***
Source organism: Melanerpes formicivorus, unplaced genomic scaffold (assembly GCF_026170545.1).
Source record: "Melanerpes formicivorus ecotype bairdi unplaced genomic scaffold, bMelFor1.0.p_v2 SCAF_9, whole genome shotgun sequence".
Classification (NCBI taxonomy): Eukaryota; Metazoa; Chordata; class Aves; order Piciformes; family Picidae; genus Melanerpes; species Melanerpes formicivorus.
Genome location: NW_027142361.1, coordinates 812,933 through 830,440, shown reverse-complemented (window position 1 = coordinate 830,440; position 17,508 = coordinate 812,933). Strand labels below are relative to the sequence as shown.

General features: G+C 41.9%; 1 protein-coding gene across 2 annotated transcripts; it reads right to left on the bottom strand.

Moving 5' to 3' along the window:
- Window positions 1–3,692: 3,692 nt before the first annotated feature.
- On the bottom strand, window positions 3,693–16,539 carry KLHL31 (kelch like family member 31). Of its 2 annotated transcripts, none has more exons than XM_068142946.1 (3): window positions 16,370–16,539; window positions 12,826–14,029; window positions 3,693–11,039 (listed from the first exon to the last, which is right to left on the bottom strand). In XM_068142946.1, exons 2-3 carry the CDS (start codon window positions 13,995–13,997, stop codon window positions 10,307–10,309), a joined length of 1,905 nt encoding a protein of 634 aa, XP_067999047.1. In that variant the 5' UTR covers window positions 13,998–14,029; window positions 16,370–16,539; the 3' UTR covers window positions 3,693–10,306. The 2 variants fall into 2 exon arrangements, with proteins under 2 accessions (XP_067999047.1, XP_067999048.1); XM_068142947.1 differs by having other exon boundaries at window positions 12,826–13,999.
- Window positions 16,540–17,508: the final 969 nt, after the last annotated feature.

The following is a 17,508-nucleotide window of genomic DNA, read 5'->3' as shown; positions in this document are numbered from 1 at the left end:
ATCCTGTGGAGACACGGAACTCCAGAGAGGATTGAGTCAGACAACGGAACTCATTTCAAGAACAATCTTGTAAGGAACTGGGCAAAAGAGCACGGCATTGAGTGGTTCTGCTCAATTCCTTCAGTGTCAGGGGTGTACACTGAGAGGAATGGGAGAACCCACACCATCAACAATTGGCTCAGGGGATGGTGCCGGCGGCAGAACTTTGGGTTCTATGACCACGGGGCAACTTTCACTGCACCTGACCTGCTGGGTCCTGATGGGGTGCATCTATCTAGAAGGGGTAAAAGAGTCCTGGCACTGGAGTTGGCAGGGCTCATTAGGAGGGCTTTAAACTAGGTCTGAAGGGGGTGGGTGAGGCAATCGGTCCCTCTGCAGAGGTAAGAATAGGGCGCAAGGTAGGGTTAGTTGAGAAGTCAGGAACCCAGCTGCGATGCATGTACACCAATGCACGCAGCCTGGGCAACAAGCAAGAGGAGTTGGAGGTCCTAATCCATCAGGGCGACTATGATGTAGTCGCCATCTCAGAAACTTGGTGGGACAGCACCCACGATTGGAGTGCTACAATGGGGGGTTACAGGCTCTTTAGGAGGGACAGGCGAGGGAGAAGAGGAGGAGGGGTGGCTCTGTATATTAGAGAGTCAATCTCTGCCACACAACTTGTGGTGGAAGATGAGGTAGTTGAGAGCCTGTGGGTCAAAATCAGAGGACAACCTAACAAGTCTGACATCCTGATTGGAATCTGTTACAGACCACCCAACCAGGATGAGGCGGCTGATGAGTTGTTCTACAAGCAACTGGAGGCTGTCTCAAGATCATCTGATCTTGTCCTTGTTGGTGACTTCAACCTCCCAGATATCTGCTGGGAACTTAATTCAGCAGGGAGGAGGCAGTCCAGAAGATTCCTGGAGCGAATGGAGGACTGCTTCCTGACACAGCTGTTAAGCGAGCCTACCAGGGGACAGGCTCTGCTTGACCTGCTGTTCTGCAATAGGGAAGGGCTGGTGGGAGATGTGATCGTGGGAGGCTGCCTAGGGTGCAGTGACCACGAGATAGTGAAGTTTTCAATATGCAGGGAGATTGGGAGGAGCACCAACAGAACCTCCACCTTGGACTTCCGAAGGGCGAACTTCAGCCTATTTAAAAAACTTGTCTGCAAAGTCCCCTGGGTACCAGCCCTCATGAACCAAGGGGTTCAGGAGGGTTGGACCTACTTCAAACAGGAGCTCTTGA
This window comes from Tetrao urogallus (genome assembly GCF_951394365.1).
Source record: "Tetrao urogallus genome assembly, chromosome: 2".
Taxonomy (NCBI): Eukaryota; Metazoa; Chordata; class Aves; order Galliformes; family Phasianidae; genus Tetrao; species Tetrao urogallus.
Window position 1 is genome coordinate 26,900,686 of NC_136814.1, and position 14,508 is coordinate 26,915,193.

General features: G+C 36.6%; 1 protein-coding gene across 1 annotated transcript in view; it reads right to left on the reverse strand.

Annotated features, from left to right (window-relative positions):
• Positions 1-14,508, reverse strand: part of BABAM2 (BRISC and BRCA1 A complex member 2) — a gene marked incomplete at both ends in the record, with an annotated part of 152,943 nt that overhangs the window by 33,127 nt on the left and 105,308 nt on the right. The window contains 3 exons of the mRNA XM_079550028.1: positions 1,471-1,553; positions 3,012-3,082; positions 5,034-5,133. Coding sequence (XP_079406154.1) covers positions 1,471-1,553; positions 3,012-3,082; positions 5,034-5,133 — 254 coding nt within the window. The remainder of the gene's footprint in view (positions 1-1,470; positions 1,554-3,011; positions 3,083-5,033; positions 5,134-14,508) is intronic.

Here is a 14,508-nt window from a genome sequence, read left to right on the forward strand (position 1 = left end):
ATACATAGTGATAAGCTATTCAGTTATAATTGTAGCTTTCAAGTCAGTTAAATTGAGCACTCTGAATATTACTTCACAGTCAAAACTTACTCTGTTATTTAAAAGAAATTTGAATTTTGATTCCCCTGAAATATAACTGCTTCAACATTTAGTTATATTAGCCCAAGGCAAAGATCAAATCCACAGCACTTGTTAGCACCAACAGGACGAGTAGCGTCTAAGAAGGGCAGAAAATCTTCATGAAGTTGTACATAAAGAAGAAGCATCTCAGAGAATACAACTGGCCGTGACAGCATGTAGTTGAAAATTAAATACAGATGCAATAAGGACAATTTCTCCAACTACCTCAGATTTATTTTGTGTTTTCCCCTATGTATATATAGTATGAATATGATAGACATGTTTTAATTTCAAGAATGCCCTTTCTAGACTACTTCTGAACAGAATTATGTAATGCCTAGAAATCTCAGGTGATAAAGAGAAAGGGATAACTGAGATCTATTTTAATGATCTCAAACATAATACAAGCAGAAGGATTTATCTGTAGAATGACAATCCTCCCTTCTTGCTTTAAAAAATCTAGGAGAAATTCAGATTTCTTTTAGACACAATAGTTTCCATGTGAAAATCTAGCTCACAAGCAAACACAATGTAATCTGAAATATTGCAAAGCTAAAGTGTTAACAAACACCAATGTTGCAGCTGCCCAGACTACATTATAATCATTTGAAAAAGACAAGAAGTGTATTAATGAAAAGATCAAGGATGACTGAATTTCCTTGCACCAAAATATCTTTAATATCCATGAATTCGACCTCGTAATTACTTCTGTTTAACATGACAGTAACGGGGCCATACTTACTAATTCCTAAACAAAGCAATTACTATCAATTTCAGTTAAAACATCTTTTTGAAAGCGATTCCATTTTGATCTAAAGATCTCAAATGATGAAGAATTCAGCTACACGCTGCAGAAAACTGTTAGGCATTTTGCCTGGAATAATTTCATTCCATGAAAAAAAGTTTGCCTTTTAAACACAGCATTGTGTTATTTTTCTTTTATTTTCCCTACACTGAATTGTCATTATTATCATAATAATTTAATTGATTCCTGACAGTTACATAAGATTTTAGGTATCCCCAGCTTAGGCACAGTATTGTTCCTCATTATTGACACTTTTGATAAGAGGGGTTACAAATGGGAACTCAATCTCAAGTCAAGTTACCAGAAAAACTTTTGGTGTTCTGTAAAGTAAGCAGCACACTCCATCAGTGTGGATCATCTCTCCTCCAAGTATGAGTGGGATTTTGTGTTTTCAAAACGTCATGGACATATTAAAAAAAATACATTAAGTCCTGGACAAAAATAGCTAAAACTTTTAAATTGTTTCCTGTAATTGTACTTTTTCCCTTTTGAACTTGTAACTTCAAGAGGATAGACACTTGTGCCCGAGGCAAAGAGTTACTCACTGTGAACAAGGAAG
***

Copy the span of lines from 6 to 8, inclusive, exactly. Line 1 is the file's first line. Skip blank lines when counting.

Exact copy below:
Moving 5' to 3' along the window:
- Window positions 1–3,692: 3,692 nt before the first annotated feature.
- On the bottom strand, window positions 3,693–16,539 carry KLHL31 (kelch like family member 31). Of its 2 annotated transcripts, none has more exons than XM_068142946.1 (3): window positions 16,370–16,539; window positions 12,826–14,029; window positions 3,693–11,039 (listed from the first exon to the last, which is right to left on the bottom strand). In XM_068142946.1, exons 2-3 carry the CDS (start codon window positions 13,995–13,997, stop codon window positions 10,307–10,309), a joined length of 1,905 nt encoding a protein of 634 aa, XP_067999047.1. In that variant the 5' UTR covers window positions 13,998–14,029; window positions 16,370–16,539; the 3' UTR covers window positions 3,693–10,306. The 2 variants fall into 2 exon arrangements, with proteins under 2 accessions (XP_067999047.1, XP_067999048.1); XM_068142947.1 differs by having other exon boundaries at window positions 12,826–13,999.